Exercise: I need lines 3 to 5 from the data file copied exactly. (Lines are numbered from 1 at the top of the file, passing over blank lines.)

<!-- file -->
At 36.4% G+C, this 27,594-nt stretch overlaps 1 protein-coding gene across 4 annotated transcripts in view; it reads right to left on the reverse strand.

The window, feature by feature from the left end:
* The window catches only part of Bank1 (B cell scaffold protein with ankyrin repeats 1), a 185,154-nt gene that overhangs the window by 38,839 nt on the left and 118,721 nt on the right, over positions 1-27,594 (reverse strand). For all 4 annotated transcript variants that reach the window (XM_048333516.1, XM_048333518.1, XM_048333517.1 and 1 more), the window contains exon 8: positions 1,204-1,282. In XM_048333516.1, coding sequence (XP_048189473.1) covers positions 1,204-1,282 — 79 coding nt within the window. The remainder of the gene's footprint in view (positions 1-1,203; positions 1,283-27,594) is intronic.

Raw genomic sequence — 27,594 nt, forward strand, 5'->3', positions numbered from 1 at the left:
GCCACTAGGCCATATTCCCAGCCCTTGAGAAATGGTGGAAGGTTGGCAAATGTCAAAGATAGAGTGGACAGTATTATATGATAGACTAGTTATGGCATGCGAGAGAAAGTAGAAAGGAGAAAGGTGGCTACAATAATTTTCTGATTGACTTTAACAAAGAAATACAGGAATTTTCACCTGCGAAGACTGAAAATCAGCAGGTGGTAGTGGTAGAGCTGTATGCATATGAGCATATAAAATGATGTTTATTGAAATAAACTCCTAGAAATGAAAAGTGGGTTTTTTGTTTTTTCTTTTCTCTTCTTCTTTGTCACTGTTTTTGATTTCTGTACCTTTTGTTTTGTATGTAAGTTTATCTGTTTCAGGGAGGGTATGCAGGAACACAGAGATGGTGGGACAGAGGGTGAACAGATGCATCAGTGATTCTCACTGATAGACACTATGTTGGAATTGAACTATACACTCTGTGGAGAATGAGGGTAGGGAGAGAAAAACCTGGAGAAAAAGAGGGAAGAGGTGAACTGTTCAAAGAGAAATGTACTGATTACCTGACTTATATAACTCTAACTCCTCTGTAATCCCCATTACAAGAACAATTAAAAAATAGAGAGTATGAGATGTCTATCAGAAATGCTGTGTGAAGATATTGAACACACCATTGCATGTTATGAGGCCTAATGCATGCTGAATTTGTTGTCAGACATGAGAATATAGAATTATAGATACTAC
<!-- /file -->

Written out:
* The window catches only part of Bank1 (B cell scaffold protein with ankyrin repeats 1), a 185,154-nt gene that overhangs the window by 38,839 nt on the left and 118,721 nt on the right, over positions 1-27,594 (reverse strand). For all 4 annotated transcript variants that reach the window (XM_048333516.1, XM_048333518.1, XM_048333517.1 and 1 more), the window contains exon 8: positions 1,204-1,282. In XM_048333516.1, coding sequence (XP_048189473.1) covers positions 1,204-1,282 — 79 coding nt within the window. The remainder of the gene's footprint in view (positions 1-1,203; positions 1,283-27,594) is intronic.

Raw genomic sequence — 27,594 nt, forward strand, 5'->3', positions numbered from 1 at the left:
GCCACTAGGCCATATTCCCAGCCCTTGAGAAATGGTGGAAGGTTGGCAAATGTCAAAGATAGAGTGGACAGTATTATATGATAGACTAGTTATGGCATGCGAGAGAAAGTAGAAAGGAGAAAGGTGGCTACAATAATTTTCTGATTGACTTTAACAAAGAAATACAGGAATTTTCACCTGCGAAGACTGAAAATCAGCAGGTGGTAGTGGTAGAGCTGTATGCATATGAGCATATAAAATGATGTTTATTGAAATAAACTCCTAGAAATGAAAAGTGGGTTTTTTGTTTTTTCTTTTCTCTTCTTCTTTGTCACTGTTTTTGATTTCTGTACCTTTTGTTTTGTATGTAAGTTTATCTGTTTCAGGGAGGGTATGCAGGAACACAGAGATGGTGGGACAGAGGGTGAACAGATGCATCAGTGATTCTCACTGATAGACACTATGTTGGAATTGAACTATACACTCTGTGGAGAATGAGGGTAGGGAGAGAAAAACCTGGAGAAAAAGAGGGAAGAGGTGAACTGTTCAAAGAGAAATGTACTGATTACCTGACTTATATAACTCTAACTCCTCTGTAATCCCCATTACAAGAACAATTAAAAAATAGAGAGTATGAGATGTCTATCAGAAATGCTGTGTGAAGATATTGAACACACCATTGCATGTTATGAGGCCTAATGCATGCTGAATTTGTTGTCAGACATGAGAATATAGAATTATAGATACTAC